Michelin Award winning Japanese chef Akira Oshimais author of Yamazato, Kaiseki Recipes: Secrets of the Japanese Cuisine. The book contains recipes from the kitchen of the Yamazato restaurant in Amsterdam. It is amongst our favourite cookbooks. The recipes can be very challenging and time consuming as is getting hold of the right ingredients. One of the recipes is for Takiawase, a mouth-watering combination of vegetables and fish. Every ingredient requires its own preparation and is simmered in its own dashi-based stock. The recipe of chef Oshima combines kabocha, eggplant, okra and shrimp. Indeed: four different kinds of homemade stock.
When shopping at Amazing Oriental we saw Garland Chrysanthemum, which made us think of another tasty dish, a combination of walnut sauce, chrysanthemum and shiitake called Shungiku Kurumiae. It’s actually two recipes, one for walnut sauce and one for chrysanthemum. The walnut sauce is a combination of roasted and blended walnuts, white miso, dashi, sake, light soy sauce and mirin (in that exact order). Very tasty with lots of umami and depth. It serves as a vinaigrette for the salad which is a combination of blanched and in dashi marinated chrysanthemum and grilled shiitake.
Yamazato, Kaiseki Recipes: Secrets of the Japanese Cuisine is available via the well-known channels, both in English and Dutch, second hand. The Dutch version is available via the webshop of the publisher for €34,50.
We prefer a glass of sake with our Shungiku Kurumiae, for instance a Junmai sake with fresh aromas and good acidity. The sake must be dry and well-balanced with a clean finish. You could enjoy a glass of white wine with the dish, provided it’s dry and mineral.
We made too much walnut sauce for the salad, so we stored what was left in the refrigerator. But we were out of garland chrysanthemum (we wanted to use the remainder for our Matsutake dish) so what to do? The next day we fried some excellent organic pork belly and served it with Brussels sprouts and walnut sauce. Lovely combination!
A very special mushroom, to say the least. Matsutake smells like a pine wood forest and its taste is intense and unique. It’s also expensive and rare. If you happen to find it, be sure to buy it.
Earlier we used Matsutake to make a soup and we combined it with spinach and ginger. In this recipe we combine Matsutake with Garland Chrysanthemum (Glebionis coronaria) also known as Tong Ho or Shungiku. It is a widely used vegetable in Japan, China, Vietnam and Korea. Its taste is delicate, a touch bitter and different (unless you’re familiar with chrysanthemum tea); one that goes very well with dashi, sesame seeds, mushrooms, mirin and soy sauce. If the vegetable is young, you can eat the stalks and the leaves. Also great as tempura. We use the leaves only for making a salad.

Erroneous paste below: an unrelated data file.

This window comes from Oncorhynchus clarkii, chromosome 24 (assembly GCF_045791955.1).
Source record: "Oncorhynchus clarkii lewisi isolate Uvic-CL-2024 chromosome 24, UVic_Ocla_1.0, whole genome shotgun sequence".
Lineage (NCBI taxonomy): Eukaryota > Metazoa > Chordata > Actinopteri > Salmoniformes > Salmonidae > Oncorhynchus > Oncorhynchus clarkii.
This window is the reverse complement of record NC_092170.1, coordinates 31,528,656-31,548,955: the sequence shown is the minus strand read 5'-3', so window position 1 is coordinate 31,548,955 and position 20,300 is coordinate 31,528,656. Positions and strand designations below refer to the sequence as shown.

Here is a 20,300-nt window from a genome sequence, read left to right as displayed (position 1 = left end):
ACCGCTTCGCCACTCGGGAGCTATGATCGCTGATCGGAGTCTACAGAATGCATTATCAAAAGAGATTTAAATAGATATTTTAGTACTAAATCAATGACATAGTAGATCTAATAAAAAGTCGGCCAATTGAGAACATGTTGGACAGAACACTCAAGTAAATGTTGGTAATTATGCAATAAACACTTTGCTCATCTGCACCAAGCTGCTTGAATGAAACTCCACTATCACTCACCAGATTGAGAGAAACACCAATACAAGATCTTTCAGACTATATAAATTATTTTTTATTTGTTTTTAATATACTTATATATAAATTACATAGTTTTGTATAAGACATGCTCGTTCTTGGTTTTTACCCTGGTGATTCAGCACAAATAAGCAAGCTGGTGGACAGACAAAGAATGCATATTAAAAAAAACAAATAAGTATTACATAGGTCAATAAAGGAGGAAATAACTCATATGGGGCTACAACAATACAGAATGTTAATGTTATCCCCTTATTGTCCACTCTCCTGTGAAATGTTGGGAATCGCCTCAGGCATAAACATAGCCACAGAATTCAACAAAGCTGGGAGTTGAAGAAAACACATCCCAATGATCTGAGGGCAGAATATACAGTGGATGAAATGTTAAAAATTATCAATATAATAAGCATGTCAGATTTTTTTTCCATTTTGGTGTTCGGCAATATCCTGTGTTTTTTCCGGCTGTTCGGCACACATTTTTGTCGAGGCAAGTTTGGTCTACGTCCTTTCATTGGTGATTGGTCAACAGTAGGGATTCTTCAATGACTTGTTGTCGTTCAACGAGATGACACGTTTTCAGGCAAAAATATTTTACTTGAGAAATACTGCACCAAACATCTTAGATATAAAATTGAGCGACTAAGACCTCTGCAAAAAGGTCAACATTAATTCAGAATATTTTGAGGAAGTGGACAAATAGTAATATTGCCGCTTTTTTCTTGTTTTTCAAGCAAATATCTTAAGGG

Wine and Sake pairing
We enjoyed a glass of Camino de Caza Almansa Sobre Lías Verdejo 2021. An organic white wine produced by Bodegas Piqueras and made with selected verdejo grapes from the Almansa region in Spain. It’s an aromatic, fresh wine with flavours that will make you think of yellow fruit (peach) and it has a welcome touch of bitterness. The combination of the intense Matsutake and the intriguing Chrysanthemum begs for a dry, white wine with character. You could also serve a glass of a cold, not too crispy sake, for instance a Taru Sake (a sake aged in barrels made of Japanese cedar).
What You Need
75 grams of Matsutake
200 grams of Garland Chrysanthemum
150 ml Dashi
3 teaspoons Light Soy Sauce
3 teaspoons Mirin
What You Do
Make 150 ml of dashi. Let cool. Add light soy sauce and mirin. Mix. Remove the stems of the Chrysanthemum. Wash the leaves in water. Add to a pan with boiling water and blanch for 45 seconds. Transfer the leaves to a basin with cold water. When the leaves are cold, gently remove the excess water and transfer to the dashi mixture. Leave in the refrigerator for one hour. Clean the matsutake. Take your time to do this. Remove the lower half of the stem. Slice the mushrooms, chop the stem. In a non-stick pan heat a little olive oil, just enough to gently fry the mushrooms. When ready, remove the leaves from the mixture, combine with the chopped mushroom, mix. Add the salad to a plate, decorate with the fried slices of matsutake and add a small drizzle of walnut oil.